Lawmakers Spotlight Contract Dispute Between Stagehands Union, DeYor

YOUNGSTOWN, Ohio – Two federal lawmakers are urging the manager of The DeYor Performing Arts Center to reach a contract agreement with the local stagehands union.

U.S. Sen. Sherrod Brown, D-Ohio, and U.S. Rep. Tim Ryan, D-13 Ohio, sent a letter Thursday to Matt Pagac, chief executive and operating officer of Stambaugh Auditorium, which manages the DeYor, expressing their concern over the status of negotiations with International Alliance of Theatrical Stage Employees Local 101, based in Youngstown.

The stagehands union provides labor necessary to prepare the venue for a performance. Their work can include everything from unloading and setting up sound, lighting and stage equipment, and then loading it back on to trucks; to operating sound and lighting equipment and stage rigging.

Stambaugh took over management of the DeYor at the end of 2020, with the pandemic in full swing and very few performances scheduled.

Jeff Hall, president of IATSE Local 101, said his union had been working under the terms of an expired contract with the Youngstown Symphony Society – which owns the DeYor – to provide stage labor for all Youngstown Symphony Orchestra concerts. The contract expired about seven years ago.

The union also frequently worked at DeYor for touring shows under contracts reached between the union and the show’s production company or promoter.

The Stagehands also provided labor at Stambaugh Auditorium up until about 2007, when that hall severed relations and began using its own labor force.

In their letter to Pagac, the federal lawmakers spoke of the importance of the arts and of their efforts to create the Shuttered Venue Operators Grant program to help venues survive the pandemic.

Stambaugh auditorium received $728,000 in SVOG money.

“For more than 50 years, IATSE workers have made arts organizations successful in the Valley and contributed to the fabric of this community,” the letter states. “It is deeply troubling that an agreement cannot be reached to ensure these workers are treated with dignity…”

In a statement released Friday, Pagac said he shares the sentiments of Brown and Ryan, and is waiting to hear from the union on when it will be able to meet.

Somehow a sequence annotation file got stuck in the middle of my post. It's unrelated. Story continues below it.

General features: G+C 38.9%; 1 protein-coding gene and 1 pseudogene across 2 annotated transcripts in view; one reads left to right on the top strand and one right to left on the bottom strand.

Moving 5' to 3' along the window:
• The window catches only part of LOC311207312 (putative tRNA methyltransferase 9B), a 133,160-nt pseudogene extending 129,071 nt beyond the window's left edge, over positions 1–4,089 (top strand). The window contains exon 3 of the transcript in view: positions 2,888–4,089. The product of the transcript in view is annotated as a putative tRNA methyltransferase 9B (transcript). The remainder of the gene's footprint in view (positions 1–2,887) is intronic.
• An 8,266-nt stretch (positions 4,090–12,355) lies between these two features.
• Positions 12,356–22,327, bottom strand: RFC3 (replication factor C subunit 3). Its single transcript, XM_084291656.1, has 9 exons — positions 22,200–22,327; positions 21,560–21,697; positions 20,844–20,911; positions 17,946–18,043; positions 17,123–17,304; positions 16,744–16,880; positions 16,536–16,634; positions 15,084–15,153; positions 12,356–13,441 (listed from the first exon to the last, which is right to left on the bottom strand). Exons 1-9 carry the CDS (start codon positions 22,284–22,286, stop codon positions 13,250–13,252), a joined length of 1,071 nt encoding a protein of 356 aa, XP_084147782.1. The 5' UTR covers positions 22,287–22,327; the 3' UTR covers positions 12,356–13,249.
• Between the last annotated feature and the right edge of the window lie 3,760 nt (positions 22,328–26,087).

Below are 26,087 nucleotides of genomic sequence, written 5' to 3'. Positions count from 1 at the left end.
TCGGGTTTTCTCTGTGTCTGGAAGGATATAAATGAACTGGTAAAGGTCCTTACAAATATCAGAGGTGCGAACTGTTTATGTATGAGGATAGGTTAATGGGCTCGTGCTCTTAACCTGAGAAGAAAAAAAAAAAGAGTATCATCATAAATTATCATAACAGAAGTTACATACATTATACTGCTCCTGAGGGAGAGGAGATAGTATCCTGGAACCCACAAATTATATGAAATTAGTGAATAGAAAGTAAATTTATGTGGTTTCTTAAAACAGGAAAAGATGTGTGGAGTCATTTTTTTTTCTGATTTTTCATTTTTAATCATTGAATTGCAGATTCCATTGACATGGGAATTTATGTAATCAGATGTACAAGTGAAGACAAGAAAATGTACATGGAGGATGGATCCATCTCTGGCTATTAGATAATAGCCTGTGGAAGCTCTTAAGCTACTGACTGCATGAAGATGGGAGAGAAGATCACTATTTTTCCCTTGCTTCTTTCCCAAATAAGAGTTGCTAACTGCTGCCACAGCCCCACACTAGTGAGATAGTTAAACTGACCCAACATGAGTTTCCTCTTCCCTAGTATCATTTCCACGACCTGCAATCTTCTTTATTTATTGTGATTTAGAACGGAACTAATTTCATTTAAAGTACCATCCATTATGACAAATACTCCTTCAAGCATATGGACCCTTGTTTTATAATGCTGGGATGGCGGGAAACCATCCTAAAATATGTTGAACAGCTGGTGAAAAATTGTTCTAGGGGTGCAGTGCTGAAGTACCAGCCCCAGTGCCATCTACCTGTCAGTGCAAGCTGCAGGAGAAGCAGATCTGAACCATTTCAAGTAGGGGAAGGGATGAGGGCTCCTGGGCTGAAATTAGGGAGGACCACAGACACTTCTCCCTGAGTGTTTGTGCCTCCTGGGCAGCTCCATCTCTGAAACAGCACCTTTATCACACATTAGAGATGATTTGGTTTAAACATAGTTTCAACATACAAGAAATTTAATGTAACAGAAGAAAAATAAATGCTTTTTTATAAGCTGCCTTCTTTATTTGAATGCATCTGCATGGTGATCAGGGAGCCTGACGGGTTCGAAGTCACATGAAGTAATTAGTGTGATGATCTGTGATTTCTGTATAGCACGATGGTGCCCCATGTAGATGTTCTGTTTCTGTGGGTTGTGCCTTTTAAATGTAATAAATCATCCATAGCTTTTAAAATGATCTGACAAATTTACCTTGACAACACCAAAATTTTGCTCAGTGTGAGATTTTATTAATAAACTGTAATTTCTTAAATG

“We have expressed to IATSE Local 101 our wishes to explore how [the union] and the Youngstown Symphony Society may find a mutually beneficial way of working together,” Pagac’s statement reads. “In their last response, IATSE Local 101 stated that it was unable to confirm dates with its international representative for a discussion with the Youngstown Symphony Society. From that statement, the society’s understanding was that the local would contact us when they had received dates from the international representative, and that then we would mutually select a date to meet. We have not received suggested dates or other communication from IATSE Local 101.”

The stagehands union requires one of its international representatives be present at contract negotiations.

Hall said his local had been working under “a handshake agreement” with the Symphony Society but has not been contracted for shows at DeYor since Stambaugh management took over.

Hall said that Stambaugh employs its own nonunion staff of stage workers, and they are the only ones allowed to operate equipment owned by the DeYor since the change in management went into effect.

The DeYor Performing Arts Center comprises the 2,300-seat Powers Auditorium and the 600-seat Ford Family Recital Hall.

The stagehands union provides stage labor at several other venues in the Mahoning Valley and is the exclusive provider of labor at Covelli Centre and The Youngstown Foundation Amphitheatre.

IATSE Local 101 has just over 40 members, Hall said, but also draws from a pool of 200 casual workers when a large job makes that necessary.

The ranks of its union are generally replenished by those casual workers after they have put in the requisite number of hours, Hall said.

Its contracts vary but IATSE workers generally make between $20 and $25 an hour.

Copyright 2024 The Business Journal, Youngstown, Ohio.